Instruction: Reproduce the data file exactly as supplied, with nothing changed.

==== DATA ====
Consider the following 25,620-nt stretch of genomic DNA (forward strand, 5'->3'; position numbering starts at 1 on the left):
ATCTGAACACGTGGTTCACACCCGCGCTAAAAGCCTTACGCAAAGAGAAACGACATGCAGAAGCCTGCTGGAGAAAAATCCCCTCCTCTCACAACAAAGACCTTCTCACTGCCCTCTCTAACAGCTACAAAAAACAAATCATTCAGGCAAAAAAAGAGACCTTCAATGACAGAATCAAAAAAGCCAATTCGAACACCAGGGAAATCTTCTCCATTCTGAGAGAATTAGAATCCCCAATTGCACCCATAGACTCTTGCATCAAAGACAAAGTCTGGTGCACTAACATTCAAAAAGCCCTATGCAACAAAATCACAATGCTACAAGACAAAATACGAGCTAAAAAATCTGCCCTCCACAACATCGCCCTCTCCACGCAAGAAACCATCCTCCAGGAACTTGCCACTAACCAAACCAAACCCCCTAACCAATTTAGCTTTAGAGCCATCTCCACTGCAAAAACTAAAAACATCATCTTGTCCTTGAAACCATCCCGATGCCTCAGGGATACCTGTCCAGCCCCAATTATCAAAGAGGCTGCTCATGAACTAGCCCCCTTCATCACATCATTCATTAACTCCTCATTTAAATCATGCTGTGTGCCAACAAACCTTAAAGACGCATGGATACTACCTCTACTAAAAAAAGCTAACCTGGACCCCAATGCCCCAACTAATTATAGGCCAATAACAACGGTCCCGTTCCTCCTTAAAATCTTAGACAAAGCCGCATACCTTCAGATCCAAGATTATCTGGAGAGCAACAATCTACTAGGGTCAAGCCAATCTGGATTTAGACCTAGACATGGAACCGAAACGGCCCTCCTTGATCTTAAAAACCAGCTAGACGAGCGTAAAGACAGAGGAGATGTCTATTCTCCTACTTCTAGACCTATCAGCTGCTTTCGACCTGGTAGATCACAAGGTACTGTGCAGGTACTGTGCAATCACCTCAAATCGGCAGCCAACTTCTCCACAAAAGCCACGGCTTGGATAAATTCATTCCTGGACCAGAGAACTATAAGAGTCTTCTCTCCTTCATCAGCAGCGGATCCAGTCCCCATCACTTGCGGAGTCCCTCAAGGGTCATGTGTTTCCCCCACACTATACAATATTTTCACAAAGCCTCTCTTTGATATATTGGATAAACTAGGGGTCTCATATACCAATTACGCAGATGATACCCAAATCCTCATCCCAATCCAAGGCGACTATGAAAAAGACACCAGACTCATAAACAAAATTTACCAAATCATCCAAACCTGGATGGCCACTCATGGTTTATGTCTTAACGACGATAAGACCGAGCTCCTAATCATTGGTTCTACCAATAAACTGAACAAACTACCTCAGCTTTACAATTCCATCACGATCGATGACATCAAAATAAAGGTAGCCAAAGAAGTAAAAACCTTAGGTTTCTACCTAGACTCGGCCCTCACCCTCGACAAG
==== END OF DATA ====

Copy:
Consider the following 25,620-nt stretch of genomic DNA (forward strand, 5'->3'; position numbering starts at 1 on the left):
ATCTGAACACGTGGTTCACACCCGCGCTAAAAGCCTTACGCAAAGAGAAACGACATGCAGAAGCCTGCTGGAGAAAAATCCCCTCCTCTCACAACAAAGACCTTCTCACTGCCCTCTCTAACAGCTACAAAAAACAAATCATTCAGGCAAAAAAAGAGACCTTCAATGACAGAATCAAAAAAGCCAATTCGAACACCAGGGAAATCTTCTCCATTCTGAGAGAATTAGAATCCCCAATTGCACCCATAGACTCTTGCATCAAAGACAAAGTCTGGTGCACTAACATTCAAAAAGCCCTATGCAACAAAATCACAATGCTACAAGACAAAATACGAGCTAAAAAATCTGCCCTCCACAACATCGCCCTCTCCACGCAAGAAACCATCCTCCAGGAACTTGCCACTAACCAAACCAAACCCCCTAACCAATTTAGCTTTAGAGCCATCTCCACTGCAAAAACTAAAAACATCATCTTGTCCTTGAAACCATCCCGATGCCTCAGGGATACCTGTCCAGCCCCAATTATCAAAGAGGCTGCTCATGAACTAGCCCCCTTCATCACATCATTCATTAACTCCTCATTTAAATCATGCTGTGTGCCAACAAACCTTAAAGACGCATGGATACTACCTCTACTAAAAAAAGCTAACCTGGACCCCAATGCCCCAACTAATTATAGGCCAATAACAACGGTCCCGTTCCTCCTTAAAATCTTAGACAAAGCCGCATACCTTCAGATCCAAGATTATCTGGAGAGCAACAATCTACTAGGGTCAAGCCAATCTGGATTTAGACCTAGACATGGAACCGAAACGGCCCTCCTTGATCTTAAAAACCAGCTAGACGAGCGTAAAGACAGAGGAGATGTCTATTCTCCTACTTCTAGACCTATCAGCTGCTTTCGACCTGGTAGATCACAAGGTACTGTGCAGGTACTGTGCAATCACCTCAAATCGGCAGCCAACTTCTCCACAAAAGCCACGGCTTGGATAAATTCATTCCTGGACCAGAGAACTATAAGAGTCTTCTCTCCTTCATCAGCAGCGGATCCAGTCCCCATCACTTGCGGAGTCCCTCAAGGGTCATGTGTTTCCCCCACACTATACAATATTTTCACAAAGCCTCTCTTTGATATATTGGATAAACTAGGGGTCTCATATACCAATTACGCAGATGATACCCAAATCCTCATCCCAATCCAAGGCGACTATGAAAAAGACACCAGACTCATAAACAAAATTTACCAAATCATCCAAACCTGGATGGCCACTCATGGTTTATGTCTTAACGACGATAAGACCGAGCTCCTAATCATTGGTTCTACCAATAAACTGAACAAACTACCTCAGCTTTACAATTCCATCACGATCGATGACATCAAAATAAAGGTAGCCAAAGAAGTAAAAACCTTAGGTTTCTACCTAGACTCGGCCCTCACCCTCGACAAG